Figure 6. Functional properties of hMGC-derived rod photoreceptors. (A): Reverse transcriptase polymerase chain reaction analysis in hMGC differentiated progeny for HCN1, KCNB1, KCNV2, and KCNJ14 genes coding for the combination of potassium channel subunits expressed by adult rod photoreceptors. Positive and negative controls, using either hRET or only PA6 cells (−), respectively, were included. (B): The picture on the left shows a living hMGC-derived rod photoreceptor during recording with a patch pipette. The picture on the right shows the Syto-13 fluorescence emitted by a condensed nucleus (arrow) belonging to the recorded hMGC-derived rod photoreceptor. All recorded cells with small and condensed nuclei had membrane capacitance, an index of total membrane surface, lower than five pF and similar to adult mouse rods, providing an independent confirmation that nuclear morphology correlates with cell functionality. (C, E, G): Sweep plot currents evoked by either 500-millisecond-long depolarizing voltage steps ranging from −20 to 40 mV in 10-mV steps (C, E) or 2-second-long depolarizing voltage steps from −90 to +30 mV in 20-mV steps (G). The dashed traces plot the 0-current level. (D, F, H): Circles plot average current amplitudes ± SEM as a function of stimulating voltages (I/V curve) for hMGC-derived cells (n = 3) (D), adult mouse rods (n = 3) (F), and mouse MGCs (n = 3) (H). Slopes of I/V curves indicate similar high-membrane resistance (>1 GΩ) for adult mouse rods (F) and hMGC-derived cells (E). The I/V curves cross the voltage axis close to −50 mV in (E, F), indicating similar membrane potential in bright light for both adult rods and hMGC. On the other hand, mouse MGCs have a 10-fold lower membrane resistance and membrane potential close to −90 mV. Scale bar = 10 μm (B). Abbreviations: hMGC, human Müller glia cell; hMC, human Muller glia Culture; hRET, human retina.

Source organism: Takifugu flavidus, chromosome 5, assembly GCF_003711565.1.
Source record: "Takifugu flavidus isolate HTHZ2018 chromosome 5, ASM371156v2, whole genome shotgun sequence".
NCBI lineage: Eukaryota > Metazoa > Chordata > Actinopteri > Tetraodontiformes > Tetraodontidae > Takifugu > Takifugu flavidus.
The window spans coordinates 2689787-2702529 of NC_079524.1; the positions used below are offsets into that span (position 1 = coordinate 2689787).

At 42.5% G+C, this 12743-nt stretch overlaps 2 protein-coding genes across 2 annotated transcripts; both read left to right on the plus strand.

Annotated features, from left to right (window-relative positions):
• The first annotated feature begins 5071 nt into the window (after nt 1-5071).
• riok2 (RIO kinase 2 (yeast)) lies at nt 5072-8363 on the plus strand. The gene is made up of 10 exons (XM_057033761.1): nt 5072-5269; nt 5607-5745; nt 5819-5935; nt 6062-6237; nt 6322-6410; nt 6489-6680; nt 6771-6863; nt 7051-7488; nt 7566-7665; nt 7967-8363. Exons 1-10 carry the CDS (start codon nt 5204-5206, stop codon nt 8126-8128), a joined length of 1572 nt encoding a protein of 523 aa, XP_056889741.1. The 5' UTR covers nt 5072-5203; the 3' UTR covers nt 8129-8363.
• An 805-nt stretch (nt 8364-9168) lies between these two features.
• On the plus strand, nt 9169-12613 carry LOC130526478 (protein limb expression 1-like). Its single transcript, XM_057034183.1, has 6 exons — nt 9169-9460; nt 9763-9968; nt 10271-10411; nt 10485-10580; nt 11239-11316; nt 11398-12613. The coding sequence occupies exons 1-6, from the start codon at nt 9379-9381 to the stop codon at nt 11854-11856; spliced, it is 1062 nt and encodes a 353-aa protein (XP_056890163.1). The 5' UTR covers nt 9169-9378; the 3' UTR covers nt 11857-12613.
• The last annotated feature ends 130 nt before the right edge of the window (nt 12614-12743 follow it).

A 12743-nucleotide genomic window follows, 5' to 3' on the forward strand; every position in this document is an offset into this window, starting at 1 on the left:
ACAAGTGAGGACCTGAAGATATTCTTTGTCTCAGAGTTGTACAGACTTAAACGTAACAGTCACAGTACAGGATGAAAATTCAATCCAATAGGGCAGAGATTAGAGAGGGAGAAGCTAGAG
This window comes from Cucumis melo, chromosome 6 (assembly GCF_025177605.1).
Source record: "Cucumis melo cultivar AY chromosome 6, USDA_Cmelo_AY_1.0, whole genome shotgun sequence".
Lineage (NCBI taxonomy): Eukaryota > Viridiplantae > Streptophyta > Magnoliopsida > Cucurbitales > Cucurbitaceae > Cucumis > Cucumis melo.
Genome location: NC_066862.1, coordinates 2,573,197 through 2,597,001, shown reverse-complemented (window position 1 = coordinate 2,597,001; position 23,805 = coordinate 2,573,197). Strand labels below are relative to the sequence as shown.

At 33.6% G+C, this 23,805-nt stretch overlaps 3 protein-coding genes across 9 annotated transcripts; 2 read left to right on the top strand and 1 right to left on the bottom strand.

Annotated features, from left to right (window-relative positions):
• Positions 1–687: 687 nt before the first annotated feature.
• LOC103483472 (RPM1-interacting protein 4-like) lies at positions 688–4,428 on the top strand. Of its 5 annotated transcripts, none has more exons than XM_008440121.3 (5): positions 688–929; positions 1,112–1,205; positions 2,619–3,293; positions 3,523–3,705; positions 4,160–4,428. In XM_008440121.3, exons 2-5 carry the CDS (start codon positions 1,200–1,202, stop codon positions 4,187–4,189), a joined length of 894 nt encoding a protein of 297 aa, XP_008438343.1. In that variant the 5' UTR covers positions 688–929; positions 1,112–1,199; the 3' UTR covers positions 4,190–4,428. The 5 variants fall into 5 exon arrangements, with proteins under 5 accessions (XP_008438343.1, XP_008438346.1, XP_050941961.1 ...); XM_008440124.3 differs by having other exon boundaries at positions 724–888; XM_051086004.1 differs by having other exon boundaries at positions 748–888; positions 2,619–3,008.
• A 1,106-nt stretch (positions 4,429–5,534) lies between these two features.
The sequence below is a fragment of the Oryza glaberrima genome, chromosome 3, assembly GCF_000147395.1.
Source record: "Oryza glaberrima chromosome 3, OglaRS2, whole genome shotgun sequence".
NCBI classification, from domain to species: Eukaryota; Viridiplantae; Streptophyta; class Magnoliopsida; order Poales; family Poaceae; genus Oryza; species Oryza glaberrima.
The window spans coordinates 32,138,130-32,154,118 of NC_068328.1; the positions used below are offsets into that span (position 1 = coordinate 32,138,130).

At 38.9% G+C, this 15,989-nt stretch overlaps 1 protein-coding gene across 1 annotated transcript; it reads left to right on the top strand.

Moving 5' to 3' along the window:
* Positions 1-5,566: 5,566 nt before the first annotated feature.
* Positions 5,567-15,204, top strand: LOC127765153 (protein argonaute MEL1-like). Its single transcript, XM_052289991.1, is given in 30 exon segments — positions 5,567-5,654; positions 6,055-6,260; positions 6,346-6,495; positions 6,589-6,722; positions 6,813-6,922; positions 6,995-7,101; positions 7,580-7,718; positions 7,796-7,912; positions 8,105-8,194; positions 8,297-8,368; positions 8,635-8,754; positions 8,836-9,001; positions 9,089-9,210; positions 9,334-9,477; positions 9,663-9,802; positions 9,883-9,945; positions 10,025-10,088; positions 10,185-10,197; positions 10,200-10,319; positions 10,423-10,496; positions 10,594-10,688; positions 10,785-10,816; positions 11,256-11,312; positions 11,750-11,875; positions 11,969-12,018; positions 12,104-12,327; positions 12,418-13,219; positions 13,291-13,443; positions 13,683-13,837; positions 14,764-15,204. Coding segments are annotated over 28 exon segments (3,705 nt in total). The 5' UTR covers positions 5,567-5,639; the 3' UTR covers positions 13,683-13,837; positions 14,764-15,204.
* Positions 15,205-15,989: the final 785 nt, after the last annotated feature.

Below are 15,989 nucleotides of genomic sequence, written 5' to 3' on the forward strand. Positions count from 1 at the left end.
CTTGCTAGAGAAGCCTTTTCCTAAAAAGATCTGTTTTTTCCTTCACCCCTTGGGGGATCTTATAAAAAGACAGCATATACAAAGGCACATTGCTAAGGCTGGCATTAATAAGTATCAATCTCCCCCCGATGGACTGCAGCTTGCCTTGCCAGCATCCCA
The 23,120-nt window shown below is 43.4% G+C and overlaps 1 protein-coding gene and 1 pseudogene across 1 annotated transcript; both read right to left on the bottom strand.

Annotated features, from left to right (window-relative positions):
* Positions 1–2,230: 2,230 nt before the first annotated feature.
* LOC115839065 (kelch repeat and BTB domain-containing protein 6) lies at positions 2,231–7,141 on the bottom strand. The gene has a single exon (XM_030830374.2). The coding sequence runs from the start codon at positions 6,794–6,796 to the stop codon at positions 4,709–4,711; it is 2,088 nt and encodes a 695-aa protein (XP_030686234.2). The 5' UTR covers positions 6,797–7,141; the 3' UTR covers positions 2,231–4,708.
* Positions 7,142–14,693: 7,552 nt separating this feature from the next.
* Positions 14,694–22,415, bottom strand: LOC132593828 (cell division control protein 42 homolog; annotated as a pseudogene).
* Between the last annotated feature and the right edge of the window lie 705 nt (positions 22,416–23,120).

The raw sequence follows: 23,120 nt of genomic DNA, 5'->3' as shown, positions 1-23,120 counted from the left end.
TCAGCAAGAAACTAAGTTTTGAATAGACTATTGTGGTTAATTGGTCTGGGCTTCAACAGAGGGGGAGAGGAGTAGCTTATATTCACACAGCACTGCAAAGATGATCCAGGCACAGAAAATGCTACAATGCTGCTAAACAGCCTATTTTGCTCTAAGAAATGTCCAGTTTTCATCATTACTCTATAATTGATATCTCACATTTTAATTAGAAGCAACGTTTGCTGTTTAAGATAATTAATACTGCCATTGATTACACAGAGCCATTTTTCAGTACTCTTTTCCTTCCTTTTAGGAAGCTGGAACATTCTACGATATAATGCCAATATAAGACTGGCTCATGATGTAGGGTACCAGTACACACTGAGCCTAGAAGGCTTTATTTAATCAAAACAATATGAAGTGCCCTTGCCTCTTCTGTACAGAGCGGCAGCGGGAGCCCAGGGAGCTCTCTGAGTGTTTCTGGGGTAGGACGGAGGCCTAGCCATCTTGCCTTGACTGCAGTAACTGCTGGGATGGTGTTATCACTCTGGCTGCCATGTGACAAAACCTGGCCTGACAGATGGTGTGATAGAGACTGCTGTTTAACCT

Download figure to PowerPoint

Retinal Grafting of Differentiated Human MGCs

However, the in vitro culture conditions did not allow us to follow the subsequent maturation of the induced photoreceptors and their associated morphological changes. Thus, as proof of principle, we set out to transplant differentiated Müller cells into recipient retinas to verify their ability to complete photoreceptor differentiation and integrate into the host tissue. Proliferating hMGCs were transduced with a GFP-expressing lentivirus and both transduction competence and transgene expression were highly efficient.

GFP+ hMGCs were primed using PA6 coculture and bFGF withdrawal (4 days) and supplemented with 1 mM Tau. On priming, cells were transplanted into neonatal immunodeficient Rag2/g(c) double mutant retinas using standardized subretinal injections [31, 32]. Overall, six eyes were injected and the results were analyzed 4 weeks after transplantation. In all the injected eyes, we scored GFP+ cells scattered through the recipient retinas. In many cases, we found cells integrated into the appropriate layer (ONL, Outer Nuclear Layer) and displaying some morphological features of rods but lacking an evident outer segment (Fig. 7). They were immunoreactive for Crx, recoverin, phosducin, and GNAT1, and simultaneously were negative for adult Müller glia markers such as GS or GFAP (Fig. 7). These data indicate that hMGCs survive and integrate in the appropriate retinal layer in the grafted tissue and retain the capability to express rod-specific markers. However, more studies will be necessary to verify whether transplanted hMGCs will complete the photoreceptor differentiation program and therefore acquire functional properties integrated with the host retinal circuits.

thumbnail image